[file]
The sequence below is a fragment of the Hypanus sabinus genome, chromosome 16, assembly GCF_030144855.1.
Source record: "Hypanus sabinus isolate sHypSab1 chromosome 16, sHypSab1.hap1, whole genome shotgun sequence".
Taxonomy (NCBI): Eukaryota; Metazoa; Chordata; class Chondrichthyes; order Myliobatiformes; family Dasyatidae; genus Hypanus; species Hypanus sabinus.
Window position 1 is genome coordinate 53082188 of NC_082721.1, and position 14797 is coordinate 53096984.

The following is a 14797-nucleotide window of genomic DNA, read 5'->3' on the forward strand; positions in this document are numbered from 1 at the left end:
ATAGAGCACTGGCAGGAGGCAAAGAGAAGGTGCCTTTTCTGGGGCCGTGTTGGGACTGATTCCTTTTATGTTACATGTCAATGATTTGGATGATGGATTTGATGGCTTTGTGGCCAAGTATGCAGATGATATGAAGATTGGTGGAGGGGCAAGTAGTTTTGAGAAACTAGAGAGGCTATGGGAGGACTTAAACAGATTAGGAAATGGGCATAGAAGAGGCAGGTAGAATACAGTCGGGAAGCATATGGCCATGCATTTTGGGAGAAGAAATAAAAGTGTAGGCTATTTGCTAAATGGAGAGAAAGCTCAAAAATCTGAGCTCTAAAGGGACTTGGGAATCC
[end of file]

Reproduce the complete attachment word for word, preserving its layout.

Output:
The sequence below is a fragment of the Hypanus sabinus genome, chromosome 16, assembly GCF_030144855.1.
Source record: "Hypanus sabinus isolate sHypSab1 chromosome 16, sHypSab1.hap1, whole genome shotgun sequence".
Taxonomy (NCBI): Eukaryota; Metazoa; Chordata; class Chondrichthyes; order Myliobatiformes; family Dasyatidae; genus Hypanus; species Hypanus sabinus.
Window position 1 is genome coordinate 53082188 of NC_082721.1, and position 14797 is coordinate 53096984.

The following is a 14797-nucleotide window of genomic DNA, read 5'->3' on the forward strand; positions in this document are numbered from 1 at the left end:
ATAGAGCACTGGCAGGAGGCAAAGAGAAGGTGCCTTTTCTGGGGCCGTGTTGGGACTGATTCCTTTTATGTTACATGTCAATGATTTGGATGATGGATTTGATGGCTTTGTGGCCAAGTATGCAGATGATATGAAGATTGGTGGAGGGGCAAGTAGTTTTGAGAAACTAGAGAGGCTATGGGAGGACTTAAACAGATTAGGAAATGGGCATAGAAGAGGCAGGTAGAATACAGTCGGGAAGCATATGGCCATGCATTTTGGGAGAAGAAATAAAAGTGTAGGCTATTTGCTAAATGGAGAGAAAGCTCAAAAATCTGAGCTCTAAAGGGACTTGGGAATCC